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Tying It All Together

Executives are charting broad integration strategies to drive real-time business change. But the process isn't easy.

Larry Stofko can paint a very tidy picture of how an integrated information network changes the way physicians and nurses work. If a blood test comes back from the lab showing an increase in cholesterol, the doctor might get that information through a Web browser, along with a warning that the same patient visited an emergency room three days ago complaining of shortness of breath. The doctor might check digital images of the patient's latest scans and current prescriptions, then forward the test results to the patient with a link to information on controlling cholesterol and a request to the patient and the office's administrator to make a follow-up appointment.

Only about half of that is possible today at St. Joseph Health System, a Southern California network of hospitals and doctors' offices. But Stofko, St. Joseph's VP of IS strategy and architecture, has a plan. The hospital has connected its core system for managing tasks, such as admitting patients and scheduling surgery, to the Web for physician access, using a New Era of Networks integration tool from Sybase Inc. Right now, St. Joseph is working on connecting digital radiology to allow the sharing of digital pictures. But the company can't even start to link in complete patient information, such as prescriptions, until it has full digital records, with which the first hospital will go online in July. The goal is to let St. Joseph connect what it can today while it moves toward achieving its broader vision.

Think of it as integrating your integration. The biggest challenge for a business-technology leader today isn't deploying the right applications. It's not even selling the concept of a collaborative business, because any division president who isn't trying to cut costs through better information sharing had better have a resumé on Monster.com. No, the challenge is using all the integration techniques of the day -- whether it's information, data, application, systems, or even business-process integration -- to build an IT platform that can meet the demands of real-time business. The only guarantee is that the employees, partners, and customers with whom business managers want to exchange information will change and that the speed at which they need to do so will increase. "What we're doing is providing a framework for change. That's all," says David Guzmán, CIO for health-care-products distributor Owens & Minor Inc.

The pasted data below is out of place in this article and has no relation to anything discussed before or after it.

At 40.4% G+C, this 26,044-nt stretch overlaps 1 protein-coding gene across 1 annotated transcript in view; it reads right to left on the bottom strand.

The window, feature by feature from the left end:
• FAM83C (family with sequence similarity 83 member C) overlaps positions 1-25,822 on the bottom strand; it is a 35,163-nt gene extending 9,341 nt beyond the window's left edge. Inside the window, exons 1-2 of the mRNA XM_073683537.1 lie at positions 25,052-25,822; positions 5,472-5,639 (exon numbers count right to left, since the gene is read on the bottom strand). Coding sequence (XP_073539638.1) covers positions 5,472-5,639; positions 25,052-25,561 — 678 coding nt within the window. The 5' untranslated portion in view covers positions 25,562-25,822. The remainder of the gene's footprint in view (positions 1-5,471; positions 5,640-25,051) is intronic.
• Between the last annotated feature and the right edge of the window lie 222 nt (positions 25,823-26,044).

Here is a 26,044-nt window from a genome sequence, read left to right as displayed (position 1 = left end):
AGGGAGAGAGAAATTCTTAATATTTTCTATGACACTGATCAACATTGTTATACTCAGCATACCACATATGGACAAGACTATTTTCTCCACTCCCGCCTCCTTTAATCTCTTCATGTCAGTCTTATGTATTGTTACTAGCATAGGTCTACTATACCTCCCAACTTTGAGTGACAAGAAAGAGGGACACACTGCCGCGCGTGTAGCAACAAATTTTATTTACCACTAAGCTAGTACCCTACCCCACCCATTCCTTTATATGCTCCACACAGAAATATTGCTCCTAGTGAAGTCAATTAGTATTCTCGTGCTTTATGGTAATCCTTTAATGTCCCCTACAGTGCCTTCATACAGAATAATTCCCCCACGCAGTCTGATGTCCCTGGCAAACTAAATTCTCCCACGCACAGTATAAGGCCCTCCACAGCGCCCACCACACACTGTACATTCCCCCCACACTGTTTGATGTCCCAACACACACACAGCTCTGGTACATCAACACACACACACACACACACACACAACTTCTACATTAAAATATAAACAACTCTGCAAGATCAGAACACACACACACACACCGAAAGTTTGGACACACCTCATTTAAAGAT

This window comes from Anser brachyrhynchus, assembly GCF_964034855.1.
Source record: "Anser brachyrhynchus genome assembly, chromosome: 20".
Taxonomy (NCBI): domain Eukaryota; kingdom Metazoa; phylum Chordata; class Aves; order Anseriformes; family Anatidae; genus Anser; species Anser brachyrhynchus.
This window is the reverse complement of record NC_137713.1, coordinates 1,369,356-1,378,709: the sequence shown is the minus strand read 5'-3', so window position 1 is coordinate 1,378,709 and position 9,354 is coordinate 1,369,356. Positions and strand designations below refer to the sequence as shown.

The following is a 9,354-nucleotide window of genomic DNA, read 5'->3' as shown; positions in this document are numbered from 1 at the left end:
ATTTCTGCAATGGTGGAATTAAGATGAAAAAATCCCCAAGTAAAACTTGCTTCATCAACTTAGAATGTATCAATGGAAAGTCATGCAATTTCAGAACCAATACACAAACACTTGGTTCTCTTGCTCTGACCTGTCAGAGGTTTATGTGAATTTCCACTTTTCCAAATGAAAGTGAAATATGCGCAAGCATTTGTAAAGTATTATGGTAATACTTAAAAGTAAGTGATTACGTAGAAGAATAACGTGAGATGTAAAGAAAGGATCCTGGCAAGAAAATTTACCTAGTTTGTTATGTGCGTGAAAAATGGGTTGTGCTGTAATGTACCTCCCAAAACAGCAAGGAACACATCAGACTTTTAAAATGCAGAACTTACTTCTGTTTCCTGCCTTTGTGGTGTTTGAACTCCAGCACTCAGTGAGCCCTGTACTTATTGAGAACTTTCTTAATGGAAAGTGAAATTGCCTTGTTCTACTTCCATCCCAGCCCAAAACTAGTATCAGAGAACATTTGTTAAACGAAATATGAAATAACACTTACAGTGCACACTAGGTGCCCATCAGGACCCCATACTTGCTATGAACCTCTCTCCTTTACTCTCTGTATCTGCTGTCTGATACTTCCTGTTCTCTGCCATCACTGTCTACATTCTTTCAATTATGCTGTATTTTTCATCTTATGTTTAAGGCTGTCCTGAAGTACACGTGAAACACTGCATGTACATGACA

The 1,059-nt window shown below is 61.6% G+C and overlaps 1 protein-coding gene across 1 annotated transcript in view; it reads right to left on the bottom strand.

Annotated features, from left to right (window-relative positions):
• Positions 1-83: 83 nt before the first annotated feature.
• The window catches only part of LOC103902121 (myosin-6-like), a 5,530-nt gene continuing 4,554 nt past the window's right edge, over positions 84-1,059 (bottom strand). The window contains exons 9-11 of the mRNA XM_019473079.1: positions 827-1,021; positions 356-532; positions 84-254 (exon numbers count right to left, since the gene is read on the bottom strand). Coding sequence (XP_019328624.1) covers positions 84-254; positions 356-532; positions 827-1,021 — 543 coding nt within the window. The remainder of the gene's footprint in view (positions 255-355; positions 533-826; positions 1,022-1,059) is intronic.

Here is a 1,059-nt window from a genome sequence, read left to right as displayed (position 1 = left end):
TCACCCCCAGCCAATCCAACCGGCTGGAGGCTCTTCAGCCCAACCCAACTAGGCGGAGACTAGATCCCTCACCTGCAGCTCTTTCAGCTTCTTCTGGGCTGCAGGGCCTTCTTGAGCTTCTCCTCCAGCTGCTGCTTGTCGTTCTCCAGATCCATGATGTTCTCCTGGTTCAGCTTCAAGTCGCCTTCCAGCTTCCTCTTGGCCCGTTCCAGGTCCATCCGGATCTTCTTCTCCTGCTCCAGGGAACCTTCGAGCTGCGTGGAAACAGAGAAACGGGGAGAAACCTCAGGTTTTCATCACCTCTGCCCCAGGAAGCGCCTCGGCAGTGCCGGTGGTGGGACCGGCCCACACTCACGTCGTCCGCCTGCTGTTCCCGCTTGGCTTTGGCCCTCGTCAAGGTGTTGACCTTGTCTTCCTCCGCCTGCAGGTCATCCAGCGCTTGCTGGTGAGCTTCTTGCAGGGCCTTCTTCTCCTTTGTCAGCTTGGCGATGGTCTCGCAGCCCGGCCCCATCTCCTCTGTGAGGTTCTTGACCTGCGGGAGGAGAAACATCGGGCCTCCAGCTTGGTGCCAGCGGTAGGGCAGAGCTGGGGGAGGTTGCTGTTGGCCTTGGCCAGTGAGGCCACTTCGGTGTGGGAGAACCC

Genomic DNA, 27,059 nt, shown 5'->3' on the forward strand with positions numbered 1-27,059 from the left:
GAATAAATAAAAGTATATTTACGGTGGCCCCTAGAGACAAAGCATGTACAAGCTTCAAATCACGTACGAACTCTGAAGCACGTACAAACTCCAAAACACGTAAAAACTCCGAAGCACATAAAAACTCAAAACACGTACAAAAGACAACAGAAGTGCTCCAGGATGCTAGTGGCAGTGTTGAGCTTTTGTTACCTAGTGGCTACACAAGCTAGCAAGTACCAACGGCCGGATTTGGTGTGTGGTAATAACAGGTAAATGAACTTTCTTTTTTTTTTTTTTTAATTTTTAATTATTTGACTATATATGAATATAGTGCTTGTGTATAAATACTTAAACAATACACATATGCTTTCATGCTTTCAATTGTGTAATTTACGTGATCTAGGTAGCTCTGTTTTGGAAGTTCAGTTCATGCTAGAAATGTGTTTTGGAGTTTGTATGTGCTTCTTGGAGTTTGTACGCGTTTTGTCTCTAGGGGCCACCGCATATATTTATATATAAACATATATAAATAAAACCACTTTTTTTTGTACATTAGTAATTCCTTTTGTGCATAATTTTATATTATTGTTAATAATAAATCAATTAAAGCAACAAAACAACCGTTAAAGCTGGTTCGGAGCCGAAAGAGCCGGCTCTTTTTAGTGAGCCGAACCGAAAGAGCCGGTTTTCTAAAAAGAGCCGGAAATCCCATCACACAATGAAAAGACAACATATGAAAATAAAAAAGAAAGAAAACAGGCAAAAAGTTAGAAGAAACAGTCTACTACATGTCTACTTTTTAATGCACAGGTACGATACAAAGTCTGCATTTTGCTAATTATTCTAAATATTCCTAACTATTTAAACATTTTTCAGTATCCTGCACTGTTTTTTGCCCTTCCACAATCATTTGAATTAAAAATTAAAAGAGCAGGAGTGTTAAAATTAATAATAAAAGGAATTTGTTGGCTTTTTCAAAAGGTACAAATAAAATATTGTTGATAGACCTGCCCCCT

Larry Stofko, St. Joseph's VP of IS strategy and architecture. Photo by Beth Herzhaft.

Integration means lots of testing, St. Joseph VP Stofko says.
St. Joseph's integration strategy is a three-tiered approach: nurturing integration talent and technology in-house; standardizing as new systems are added; and building links to existing information systems. Getting it right can be a matter of life or death. If the patient with high cholesterol checks in as Beth instead of Elizabeth, the systems need to catch that and merge her records. "That keeps the pressure on our integration team," Stofko says. "We test and test and retest."

At Owens & Minor, the required strategy is clear to Guzmán: Convert every information system -- legacy, off-the-shelf, or custom-built -- into components based on Web services, then integrate them so they can be accessed through OM Direct, the company's Web portal.

It's a clear mission, but it's hardly simple. Owens & Minor is about two years into a three-year project to convert all its legacy systems to a component architecture that can be accessed using Web services. When it comes to integrating the components, Guzmán says, the technology is still immature. Owens & Minor uses off-the-shelf tools to help with the XML conversion and the integration, but its IT staff still does a lot of custom programming. "This isn't Legos," Guzmán says. "You can't go out and buy Web services. It's clear you have to be the one to build that."

David Guzmán, CIO for health-care-products distributor Owens & Minor Inc.

Though Owens & Minor uses integration tools, it still must do some custom programming, CIO Guzmán says.
The goal is to build an IT architecture that lets the information flow change as quickly as the business strategy. That's the IT goal, but it requires a commitment back from business-unit managers. As it becomes possible to change systems more often, a process to manage those changes becomes more important. Owens & Minor senior executives meet regularly to prioritize changes to business systems and discuss how they fit into the broader business and IT architecture. "It's the CIO's job to convince the business that this is important," Guzmán says. "If you want me to be able to deliver at the pace you want to work at, you need an architecture."

James Green, webMethods Inc.'s chief technology officer, knows better than most how much can be stuffed under the umbrella of integration. When it comes to big-picture strategy, Green says, step one is to ignore the terms -- EAI, systems integration, etc. Step two is to look for integration patterns. For example, if a company is doing vendor-managed inventory, the pattern is sequential, because a sale triggers a need for replacement that triggers a need for product, and so on. Once the pattern is clear, it's time to look at products such as webMethods' software.

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